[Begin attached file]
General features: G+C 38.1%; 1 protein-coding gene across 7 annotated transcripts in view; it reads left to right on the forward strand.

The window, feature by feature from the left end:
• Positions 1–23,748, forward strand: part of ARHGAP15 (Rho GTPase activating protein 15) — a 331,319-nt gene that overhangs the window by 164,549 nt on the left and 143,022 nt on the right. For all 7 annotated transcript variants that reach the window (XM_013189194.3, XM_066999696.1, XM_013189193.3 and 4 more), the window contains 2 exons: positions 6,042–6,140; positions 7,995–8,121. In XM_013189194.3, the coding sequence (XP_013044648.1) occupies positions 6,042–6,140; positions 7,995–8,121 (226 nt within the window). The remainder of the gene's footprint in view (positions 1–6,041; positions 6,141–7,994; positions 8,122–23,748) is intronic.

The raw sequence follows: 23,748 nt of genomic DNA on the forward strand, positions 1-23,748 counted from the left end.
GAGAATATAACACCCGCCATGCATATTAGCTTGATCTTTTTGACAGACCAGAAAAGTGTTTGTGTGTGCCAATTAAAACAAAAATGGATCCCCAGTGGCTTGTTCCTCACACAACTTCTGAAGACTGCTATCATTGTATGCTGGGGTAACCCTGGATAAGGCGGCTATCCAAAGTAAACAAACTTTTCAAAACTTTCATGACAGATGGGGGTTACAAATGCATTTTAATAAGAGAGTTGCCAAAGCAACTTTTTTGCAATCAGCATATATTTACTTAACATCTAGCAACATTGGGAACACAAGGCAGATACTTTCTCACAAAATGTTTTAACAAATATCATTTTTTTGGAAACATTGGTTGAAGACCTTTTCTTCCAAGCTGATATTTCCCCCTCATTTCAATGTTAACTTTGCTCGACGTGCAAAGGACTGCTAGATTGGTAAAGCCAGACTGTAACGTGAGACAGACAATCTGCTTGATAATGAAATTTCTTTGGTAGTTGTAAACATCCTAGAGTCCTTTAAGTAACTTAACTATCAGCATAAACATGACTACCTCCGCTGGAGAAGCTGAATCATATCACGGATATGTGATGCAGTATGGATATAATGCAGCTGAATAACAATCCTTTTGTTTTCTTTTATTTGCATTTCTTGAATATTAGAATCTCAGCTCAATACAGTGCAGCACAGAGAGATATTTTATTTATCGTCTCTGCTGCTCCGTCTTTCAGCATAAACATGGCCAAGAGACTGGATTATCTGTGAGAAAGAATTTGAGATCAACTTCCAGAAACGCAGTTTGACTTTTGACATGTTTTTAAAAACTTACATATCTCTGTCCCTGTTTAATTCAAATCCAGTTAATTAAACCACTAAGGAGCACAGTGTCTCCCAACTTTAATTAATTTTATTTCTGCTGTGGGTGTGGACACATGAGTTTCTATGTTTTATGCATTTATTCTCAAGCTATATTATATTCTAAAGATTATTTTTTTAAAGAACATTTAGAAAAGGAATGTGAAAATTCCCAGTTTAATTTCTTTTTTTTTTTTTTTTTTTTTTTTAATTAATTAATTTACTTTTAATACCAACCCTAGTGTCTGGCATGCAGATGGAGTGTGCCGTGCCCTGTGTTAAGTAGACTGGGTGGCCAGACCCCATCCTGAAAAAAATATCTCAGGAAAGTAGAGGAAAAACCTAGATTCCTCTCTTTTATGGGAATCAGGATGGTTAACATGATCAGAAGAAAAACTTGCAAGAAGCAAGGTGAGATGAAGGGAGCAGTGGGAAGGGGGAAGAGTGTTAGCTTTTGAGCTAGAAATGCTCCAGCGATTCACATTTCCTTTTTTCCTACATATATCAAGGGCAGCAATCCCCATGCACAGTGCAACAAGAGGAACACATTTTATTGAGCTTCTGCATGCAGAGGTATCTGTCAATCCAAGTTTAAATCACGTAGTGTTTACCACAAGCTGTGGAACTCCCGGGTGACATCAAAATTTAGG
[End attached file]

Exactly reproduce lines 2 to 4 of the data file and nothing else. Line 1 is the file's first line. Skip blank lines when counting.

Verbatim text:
The window, feature by feature from the left end:
• Positions 1–23,748, forward strand: part of ARHGAP15 (Rho GTPase activating protein 15) — a 331,319-nt gene that overhangs the window by 164,549 nt on the left and 143,022 nt on the right. For all 7 annotated transcript variants that reach the window (XM_013189194.3, XM_066999696.1, XM_013189193.3 and 4 more), the window contains 2 exons: positions 6,042–6,140; positions 7,995–8,121. In XM_013189194.3, the coding sequence (XP_013044648.1) occupies positions 6,042–6,140; positions 7,995–8,121 (226 nt within the window). The remainder of the gene's footprint in view (positions 1–6,041; positions 6,141–7,994; positions 8,122–23,748) is intronic.

The raw sequence follows: 23,748 nt of genomic DNA on the forward strand, positions 1-23,748 counted from the left end.